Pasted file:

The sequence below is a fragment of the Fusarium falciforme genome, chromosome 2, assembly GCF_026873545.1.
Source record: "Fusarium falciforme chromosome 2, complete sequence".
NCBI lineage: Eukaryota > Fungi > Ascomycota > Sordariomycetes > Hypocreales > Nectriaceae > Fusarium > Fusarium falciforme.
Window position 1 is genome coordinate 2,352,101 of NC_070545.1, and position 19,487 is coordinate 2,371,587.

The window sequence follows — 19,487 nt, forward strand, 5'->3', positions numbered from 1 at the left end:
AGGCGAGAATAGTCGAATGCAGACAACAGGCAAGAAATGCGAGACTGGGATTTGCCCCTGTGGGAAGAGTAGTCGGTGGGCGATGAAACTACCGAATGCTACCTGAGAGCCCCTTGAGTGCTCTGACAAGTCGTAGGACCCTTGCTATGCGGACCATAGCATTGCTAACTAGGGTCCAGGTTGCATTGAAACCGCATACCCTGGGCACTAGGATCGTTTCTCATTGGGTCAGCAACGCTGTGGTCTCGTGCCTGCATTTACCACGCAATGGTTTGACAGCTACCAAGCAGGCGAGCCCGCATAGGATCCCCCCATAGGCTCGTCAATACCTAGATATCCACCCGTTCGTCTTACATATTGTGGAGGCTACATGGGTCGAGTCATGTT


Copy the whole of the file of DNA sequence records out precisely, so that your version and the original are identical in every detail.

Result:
The sequence below is a fragment of the Fusarium falciforme genome, chromosome 2, assembly GCF_026873545.1.
Source record: "Fusarium falciforme chromosome 2, complete sequence".
NCBI lineage: Eukaryota > Fungi > Ascomycota > Sordariomycetes > Hypocreales > Nectriaceae > Fusarium > Fusarium falciforme.
Window position 1 is genome coordinate 2,352,101 of NC_070545.1, and position 19,487 is coordinate 2,371,587.

The window sequence follows — 19,487 nt, forward strand, 5'->3', positions numbered from 1 at the left end:
AGGCGAGAATAGTCGAATGCAGACAACAGGCAAGAAATGCGAGACTGGGATTTGCCCCTGTGGGAAGAGTAGTCGGTGGGCGATGAAACTACCGAATGCTACCTGAGAGCCCCTTGAGTGCTCTGACAAGTCGTAGGACCCTTGCTATGCGGACCATAGCATTGCTAACTAGGGTCCAGGTTGCATTGAAACCGCATACCCTGGGCACTAGGATCGTTTCTCATTGGGTCAGCAACGCTGTGGTCTCGTGCCTGCATTTACCACGCAATGGTTTGACAGCTACCAAGCAGGCGAGCCCGCATAGGATCCCCCCATAGGCTCGTCAATACCTAGATATCCACCCGTTCGTCTTACATATTGTGGAGGCTACATGGGTCGAGTCATGTT